Oliver Stone‘s JFK is a movie as admirable in its technique as it is troubling in its agenda. Much like Birth of a Nation sought to rewrite the early history of the original Ku Klux Klan, JFK represents a concerted effort on Stone’s part to insert certifiable falsehoods into the historical record of the Kennedy assassination. He gets two basic facts correct. John F. Kennedy was indeed assassinated on November 22, 1963 and New Orleans District Attorney Jim Garrison did actually prosecute businessman Clay Shaw for his role in an alleged conspiracy. After that, the facts and Mr. Stone have a strained relationship at best. I sincerely hope that this movie will be as routinely dismissed by future generations as Birth of a Nation is today.
It would be one thing if Stone were simply presenting an alternative explanation of the known facts, but not content with that, he openly distorts or outright invents facts to advance claims that not even the nuttiest conspiracy theorists support. The most egregious such fabrication comes in a scene in which David Ferrie (Joe Pesci) breaks down in a hotel and confesses to Jim Garrison (Kevin Costner). It simply never happened. It wasn’t speculation about what really happened at a meeting between the two men, nor was it a real conversation moved to a different location, nor was it the synthesis of two or more real conversations. It simply never took place. Ferrie never said any such thing to Garrison or to anyone else. In fact, he said exactly the opposite many times.
The film ends on a note of equal dishonesty when it asserts that, under oath, CIA director Richard Helms admitted that the target of Garrison’s prosecution, Clay Shaw (Tommy Lee Jones) did work for the Central Intelligence Agency. In fact, Shaw had merely been debriefed by the agency’s Domestic Contact Service, as would any of the thousands of American citizens doing business overseas.
I could write a book detailing the factual liberties taken by this film but since others have beaten me to it, I’ll talk about the movie itself. It really is a damn shame that Stone used his considerable talents to such a dishonest end because, as an exercise in pure film technique, JFK is almost without equal. It’s little wonder that the two Oscars it did win were for film editing and cinematography.
Stylistically, Stone pulls out the stops, varying film stocks and seamlessly mixing his own footage with documentary film until it’s almost impossible to tell where reality ends and his inventions begin.
The film itself details the attempt by Garrison to prosecute Clay Shaw for his alleged role in the assassination of President Kennedy. Under Stone’s direction, Costner very effectively plays Garrison as an upright family man and a tireless seeker of truth. Forty years ealier, he would have been played by Jimmy Stewart. The movie character named Jim Garrison has little to do with the unscrupulous publicity hound who actually prosecuted Clay Shaw, but that doesn’t change the fact that this is easily among the best performances of Costner’s career. Just remember that he’s basically playing a fictional character.
The film touches on more than a few historical figures, or more accurately, characters with real names that bear only passing resemblances to the actual persons. It’s probably not a coincidence, however, that the two characters who provide the most damning information are composite characters loosely based on wholly unreliable people.
Willie O’Keefe (Kevin Bacon), a gay hustler, was loosely based on several persons who allegedly saw Clay Shaw together with David Ferrie and Lee Harvey Oswald (Gary Oldman). None of these witnesses can credibly place these people together. Either they said something else entirely or are not reliable witnesses. For his part, the account of the real key witness, the not-at-all-gay Perry Russo, appears to have been partially coerced under the influence of sodium pentathol.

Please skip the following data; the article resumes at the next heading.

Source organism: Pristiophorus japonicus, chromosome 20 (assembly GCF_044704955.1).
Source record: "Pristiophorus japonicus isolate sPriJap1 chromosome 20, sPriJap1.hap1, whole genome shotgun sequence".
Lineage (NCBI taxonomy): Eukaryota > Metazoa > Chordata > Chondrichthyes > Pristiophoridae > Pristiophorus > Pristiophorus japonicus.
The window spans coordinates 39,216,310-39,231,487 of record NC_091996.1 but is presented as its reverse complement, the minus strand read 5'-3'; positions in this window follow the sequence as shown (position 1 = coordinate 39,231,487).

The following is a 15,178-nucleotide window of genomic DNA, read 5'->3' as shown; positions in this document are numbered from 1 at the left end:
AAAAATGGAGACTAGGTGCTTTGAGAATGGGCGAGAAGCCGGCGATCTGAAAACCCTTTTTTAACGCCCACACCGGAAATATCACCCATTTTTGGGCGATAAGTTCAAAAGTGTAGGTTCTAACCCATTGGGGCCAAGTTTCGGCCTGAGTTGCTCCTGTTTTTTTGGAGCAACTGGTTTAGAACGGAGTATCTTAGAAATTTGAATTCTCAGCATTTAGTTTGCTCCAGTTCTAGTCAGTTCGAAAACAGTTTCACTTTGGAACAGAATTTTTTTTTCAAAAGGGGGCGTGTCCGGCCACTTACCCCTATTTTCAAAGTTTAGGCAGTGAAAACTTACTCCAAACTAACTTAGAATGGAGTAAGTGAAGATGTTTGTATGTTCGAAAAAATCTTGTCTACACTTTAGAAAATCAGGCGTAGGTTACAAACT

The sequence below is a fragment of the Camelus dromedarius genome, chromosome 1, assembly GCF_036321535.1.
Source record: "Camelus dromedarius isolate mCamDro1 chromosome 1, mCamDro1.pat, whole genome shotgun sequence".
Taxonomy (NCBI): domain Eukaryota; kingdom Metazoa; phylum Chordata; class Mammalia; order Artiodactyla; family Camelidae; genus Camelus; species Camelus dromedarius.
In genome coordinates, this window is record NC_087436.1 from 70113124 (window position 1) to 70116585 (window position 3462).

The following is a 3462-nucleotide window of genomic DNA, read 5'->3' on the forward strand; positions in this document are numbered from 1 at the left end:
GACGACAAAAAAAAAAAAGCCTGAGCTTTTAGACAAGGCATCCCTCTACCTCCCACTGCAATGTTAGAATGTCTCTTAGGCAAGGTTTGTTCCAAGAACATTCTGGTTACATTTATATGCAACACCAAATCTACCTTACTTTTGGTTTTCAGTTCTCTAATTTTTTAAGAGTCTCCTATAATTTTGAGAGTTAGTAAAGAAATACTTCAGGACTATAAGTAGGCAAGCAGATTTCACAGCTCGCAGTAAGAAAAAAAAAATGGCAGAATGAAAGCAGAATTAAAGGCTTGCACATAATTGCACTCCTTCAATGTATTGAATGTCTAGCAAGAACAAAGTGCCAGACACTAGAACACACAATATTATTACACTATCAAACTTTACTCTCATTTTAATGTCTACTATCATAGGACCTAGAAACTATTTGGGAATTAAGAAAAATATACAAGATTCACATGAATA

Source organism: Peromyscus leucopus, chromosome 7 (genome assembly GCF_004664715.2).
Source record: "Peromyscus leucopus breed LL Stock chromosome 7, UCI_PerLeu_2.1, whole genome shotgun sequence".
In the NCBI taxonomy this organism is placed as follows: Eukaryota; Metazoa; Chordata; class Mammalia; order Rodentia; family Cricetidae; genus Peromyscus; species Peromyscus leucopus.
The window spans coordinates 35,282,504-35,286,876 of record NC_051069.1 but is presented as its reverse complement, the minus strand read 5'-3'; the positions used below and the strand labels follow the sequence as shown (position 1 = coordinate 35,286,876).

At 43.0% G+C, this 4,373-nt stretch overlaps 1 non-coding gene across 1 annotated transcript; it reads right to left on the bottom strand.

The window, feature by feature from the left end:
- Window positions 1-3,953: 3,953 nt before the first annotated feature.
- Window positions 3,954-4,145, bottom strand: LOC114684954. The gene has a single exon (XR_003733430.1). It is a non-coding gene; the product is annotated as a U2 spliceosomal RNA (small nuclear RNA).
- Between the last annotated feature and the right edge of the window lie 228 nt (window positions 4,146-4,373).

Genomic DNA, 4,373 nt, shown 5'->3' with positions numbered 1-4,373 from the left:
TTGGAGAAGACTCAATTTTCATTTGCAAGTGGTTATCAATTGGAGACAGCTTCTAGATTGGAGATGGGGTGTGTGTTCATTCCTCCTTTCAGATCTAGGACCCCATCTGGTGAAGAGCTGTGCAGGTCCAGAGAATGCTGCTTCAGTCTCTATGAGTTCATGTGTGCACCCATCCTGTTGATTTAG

Just as problematic is the character known only as X (Donald Sutherland), a covert intelligence officer who lays out the background of the whole conspiracy for Garrison. It’s a long, masterfully executed scene and Sutherland mesmerizes the camera for almost fifteen minutes. Unfortunately, X is based on L. Fletcher Prouty, one of the JFK conspiracy industry’s more colorful crackpots who had none of the credentials presented for “X”.
This propensity for substituting more respectable-sounding fictional creations for wholly disreputable sources should be enough to throw the veracity of the entire enterprise into serious doubt.
I’m not asking you to take my word for it that this movie is three hours of pure bunk (more with the Director’s Cut). Read on your own and balance the conspiracy books with a few alternative sources. Other than the Warren Report, a good starting point is Gerald Posner’s book, Case Closed, a splendidly focused examination of Lee Harvey Oswald and his role in the assassination.
Update: For the more ambitious among you, I direct you to Reclaiming History: The Assassination of President John F. Kennedy, Vincent Bugliosi‘s massive 1,600-page magnum opus on the assassination. For completeness, rigorous attention to the evidence and sheer volume of information, it is unparalleled in the assassination literature.
There are also more than a few websites that can give you well-researched alternatives to the conspiracy theories. Here are a couple to get you started:
- The JFK 100: One Hundred Errors of Fact and Judgement in Oliver Stone’s JFK.
- John McAdams’ Kennedy Assassination Homepage – JFK: The Movie
- An insightful review of JFK by Edward Jay Epstein, an early Warren Commission critic who worked for Jim Garrison.
In almost all of its technical aspects, JFK is a virtual clinic on filmmaking and is well-worth seeing to learn how Stone used multiple techniques to tell his mostly fictional story. Too bad there is such an ethical vacuum at the center of this movie.